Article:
From 1986 to 2003, Radio Haïti prioritized “Devoir de Mémoire”, the active duty to remember the 1957 to 1986 dictatorial regime of François and Jean Claude Duvalier. These recordings relate to commemorations of violence and repression, featuring interviews with survivors, witnesses, and family members after the fact, because either Radio Haiti did not yet exist, or because it was impossible to talk directly about these things at the time, or because Radio Haiti’s staff was in exile when the events took place. Some of the major events discussed in these recordings include:
- the widespread violence of April 26, 1963 (in which François Duvalier unleashed a citywide surge of terror against perceived political opponents and their entire families following the attempted kidnapping of his son Jean-Claude)
- the Jeune Haïti invasion of August 1964 (in which a group of thirteen young Haitian men who had been studying in the United States attempted to overthrow the dictatorship, and were betrayed and executed)
- the Jérémie Vespers massacre of 1964 (in which twenty-seven people – family or supposed family of some of the members of Jeune Haïti – were killed in retaliation for the attempted invasion)
- the Cazale massacre of 1969, which began March 27 following an attack on a MVSN station launched by anti-Duvalierist communist rebels (Parti Unifié des Communistes Haïtiens) and lasted until April 11, in which the military and the Tontons Macoutes burned many peasant homes and killed, arrested, and disappeared an unknown number of peasants.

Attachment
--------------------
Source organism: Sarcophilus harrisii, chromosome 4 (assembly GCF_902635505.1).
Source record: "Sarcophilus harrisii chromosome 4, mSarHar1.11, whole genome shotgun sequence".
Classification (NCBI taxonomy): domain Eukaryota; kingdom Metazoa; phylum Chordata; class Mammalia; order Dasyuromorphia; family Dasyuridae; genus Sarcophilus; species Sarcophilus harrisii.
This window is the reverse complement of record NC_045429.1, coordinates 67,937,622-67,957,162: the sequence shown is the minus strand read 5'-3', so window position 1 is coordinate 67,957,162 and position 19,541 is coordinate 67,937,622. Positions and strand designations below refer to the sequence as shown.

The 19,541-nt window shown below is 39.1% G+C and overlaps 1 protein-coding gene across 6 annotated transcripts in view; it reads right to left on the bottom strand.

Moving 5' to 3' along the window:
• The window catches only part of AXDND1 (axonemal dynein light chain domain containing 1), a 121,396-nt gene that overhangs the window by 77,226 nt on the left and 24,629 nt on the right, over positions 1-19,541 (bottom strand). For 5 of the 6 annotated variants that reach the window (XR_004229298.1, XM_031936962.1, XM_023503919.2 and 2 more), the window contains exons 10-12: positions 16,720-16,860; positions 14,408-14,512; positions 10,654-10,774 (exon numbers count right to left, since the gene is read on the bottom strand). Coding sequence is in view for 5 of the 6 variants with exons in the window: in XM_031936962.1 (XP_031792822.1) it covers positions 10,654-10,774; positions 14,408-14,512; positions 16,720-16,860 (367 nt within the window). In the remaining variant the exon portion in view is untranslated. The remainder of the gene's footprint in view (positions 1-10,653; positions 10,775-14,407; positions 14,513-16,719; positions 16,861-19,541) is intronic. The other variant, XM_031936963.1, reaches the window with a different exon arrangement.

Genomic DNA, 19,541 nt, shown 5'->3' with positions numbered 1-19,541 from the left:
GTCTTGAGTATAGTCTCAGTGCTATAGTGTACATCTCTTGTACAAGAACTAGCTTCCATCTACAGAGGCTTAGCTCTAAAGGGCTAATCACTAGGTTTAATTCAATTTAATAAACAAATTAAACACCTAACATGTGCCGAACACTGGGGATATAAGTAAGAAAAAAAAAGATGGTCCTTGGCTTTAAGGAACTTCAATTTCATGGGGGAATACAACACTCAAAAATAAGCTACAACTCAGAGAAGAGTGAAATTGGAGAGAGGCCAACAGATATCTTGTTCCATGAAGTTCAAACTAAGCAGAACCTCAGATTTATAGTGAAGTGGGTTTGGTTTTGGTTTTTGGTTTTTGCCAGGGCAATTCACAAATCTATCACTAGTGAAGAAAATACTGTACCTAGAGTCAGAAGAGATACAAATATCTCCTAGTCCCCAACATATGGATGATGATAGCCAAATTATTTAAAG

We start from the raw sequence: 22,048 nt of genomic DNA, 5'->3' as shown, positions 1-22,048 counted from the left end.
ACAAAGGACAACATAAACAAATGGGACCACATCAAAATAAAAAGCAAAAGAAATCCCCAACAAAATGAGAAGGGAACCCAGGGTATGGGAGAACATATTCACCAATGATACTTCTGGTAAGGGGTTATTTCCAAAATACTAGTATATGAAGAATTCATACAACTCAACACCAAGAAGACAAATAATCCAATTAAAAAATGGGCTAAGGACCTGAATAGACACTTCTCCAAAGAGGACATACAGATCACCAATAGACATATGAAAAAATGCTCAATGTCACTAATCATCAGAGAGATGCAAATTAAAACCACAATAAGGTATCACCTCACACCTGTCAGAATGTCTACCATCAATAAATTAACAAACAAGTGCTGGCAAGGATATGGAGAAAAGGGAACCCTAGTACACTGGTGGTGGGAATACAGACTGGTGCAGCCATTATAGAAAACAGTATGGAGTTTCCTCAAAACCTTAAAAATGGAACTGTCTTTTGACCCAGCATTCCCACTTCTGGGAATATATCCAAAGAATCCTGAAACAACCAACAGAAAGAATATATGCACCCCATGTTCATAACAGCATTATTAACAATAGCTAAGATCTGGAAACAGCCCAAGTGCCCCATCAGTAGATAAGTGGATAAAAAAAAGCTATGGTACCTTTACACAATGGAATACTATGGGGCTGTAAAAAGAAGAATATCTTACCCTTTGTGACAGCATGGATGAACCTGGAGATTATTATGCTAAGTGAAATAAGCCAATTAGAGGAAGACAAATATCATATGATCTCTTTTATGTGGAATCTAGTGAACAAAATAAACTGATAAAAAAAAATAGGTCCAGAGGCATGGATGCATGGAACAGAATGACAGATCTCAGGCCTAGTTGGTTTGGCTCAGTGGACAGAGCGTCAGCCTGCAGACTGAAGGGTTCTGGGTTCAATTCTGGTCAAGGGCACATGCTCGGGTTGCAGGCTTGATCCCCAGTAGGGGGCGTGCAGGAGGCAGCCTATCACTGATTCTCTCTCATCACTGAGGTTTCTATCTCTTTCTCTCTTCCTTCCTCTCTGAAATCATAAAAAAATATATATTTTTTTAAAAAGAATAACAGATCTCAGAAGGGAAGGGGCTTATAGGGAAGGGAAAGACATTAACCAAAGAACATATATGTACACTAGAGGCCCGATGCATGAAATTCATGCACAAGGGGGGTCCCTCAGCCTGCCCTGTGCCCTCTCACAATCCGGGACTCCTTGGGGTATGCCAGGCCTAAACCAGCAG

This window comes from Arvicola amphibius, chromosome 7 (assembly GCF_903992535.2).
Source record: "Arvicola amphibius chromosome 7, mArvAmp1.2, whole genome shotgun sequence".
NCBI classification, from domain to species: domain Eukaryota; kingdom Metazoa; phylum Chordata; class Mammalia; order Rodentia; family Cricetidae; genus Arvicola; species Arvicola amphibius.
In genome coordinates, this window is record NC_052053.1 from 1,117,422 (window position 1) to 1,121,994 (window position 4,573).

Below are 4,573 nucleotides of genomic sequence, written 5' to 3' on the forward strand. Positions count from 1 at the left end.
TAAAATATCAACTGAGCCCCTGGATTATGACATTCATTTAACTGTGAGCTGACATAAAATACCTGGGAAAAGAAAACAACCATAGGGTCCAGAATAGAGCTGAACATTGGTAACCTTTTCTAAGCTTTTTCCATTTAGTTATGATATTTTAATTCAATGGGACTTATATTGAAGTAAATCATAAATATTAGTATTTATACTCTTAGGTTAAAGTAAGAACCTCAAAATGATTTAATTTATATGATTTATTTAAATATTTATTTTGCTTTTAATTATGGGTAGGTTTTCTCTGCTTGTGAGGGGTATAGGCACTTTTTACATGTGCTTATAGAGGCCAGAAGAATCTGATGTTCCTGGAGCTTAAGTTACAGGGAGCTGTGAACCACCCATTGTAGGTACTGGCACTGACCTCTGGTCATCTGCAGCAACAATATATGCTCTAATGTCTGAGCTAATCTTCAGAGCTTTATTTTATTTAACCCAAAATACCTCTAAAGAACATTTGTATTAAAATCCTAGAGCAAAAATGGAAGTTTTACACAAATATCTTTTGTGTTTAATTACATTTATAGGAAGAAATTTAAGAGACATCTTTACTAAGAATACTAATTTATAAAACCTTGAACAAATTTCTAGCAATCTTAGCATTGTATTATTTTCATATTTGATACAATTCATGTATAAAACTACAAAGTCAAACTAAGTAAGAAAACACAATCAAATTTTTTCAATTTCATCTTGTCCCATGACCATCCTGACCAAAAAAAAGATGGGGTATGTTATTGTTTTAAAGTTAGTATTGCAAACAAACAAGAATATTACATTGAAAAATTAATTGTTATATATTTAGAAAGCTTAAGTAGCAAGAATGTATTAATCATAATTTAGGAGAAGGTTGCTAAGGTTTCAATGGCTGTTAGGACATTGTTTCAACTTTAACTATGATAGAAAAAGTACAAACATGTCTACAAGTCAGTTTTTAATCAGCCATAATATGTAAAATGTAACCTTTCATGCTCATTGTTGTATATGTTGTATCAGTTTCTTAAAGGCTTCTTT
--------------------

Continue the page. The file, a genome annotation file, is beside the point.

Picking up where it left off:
- the killing of the “twa flè lespwa” (Three Flowers of Hope), three students in a schoolyard in Gonaïves when soldiers opened fire on a peaceful demonstration on November 28, 1985 . The deaths of the teens, Jean Robert Cius, Mackenson Michel and Daniel Israel ignited a series of nationwide protests that led to the fall of Jean-Claude Duvalier in February 1986.
- the April 26, 1986 Fort Dimanche massacre, in which an unknown number of demonstrators were killed and injured when the army opened fire at a commemoration of April 26, 1963 in front of Fort Dimanche – thus demonstrating that Duvalierist violence did not end with Duvalier.
As collective memory around the Duvalier dictatorship is superseded by the turbulent transitional years that followed, as memories are forgotten or misremembered, or are implicitly or explicitly silenced, and as the survivors who lived through those events firsthand grow older, these engaged conscious acts of remembering – devoir de mémoire – have become vital for both the legal efforts to obtain justice and for society in general.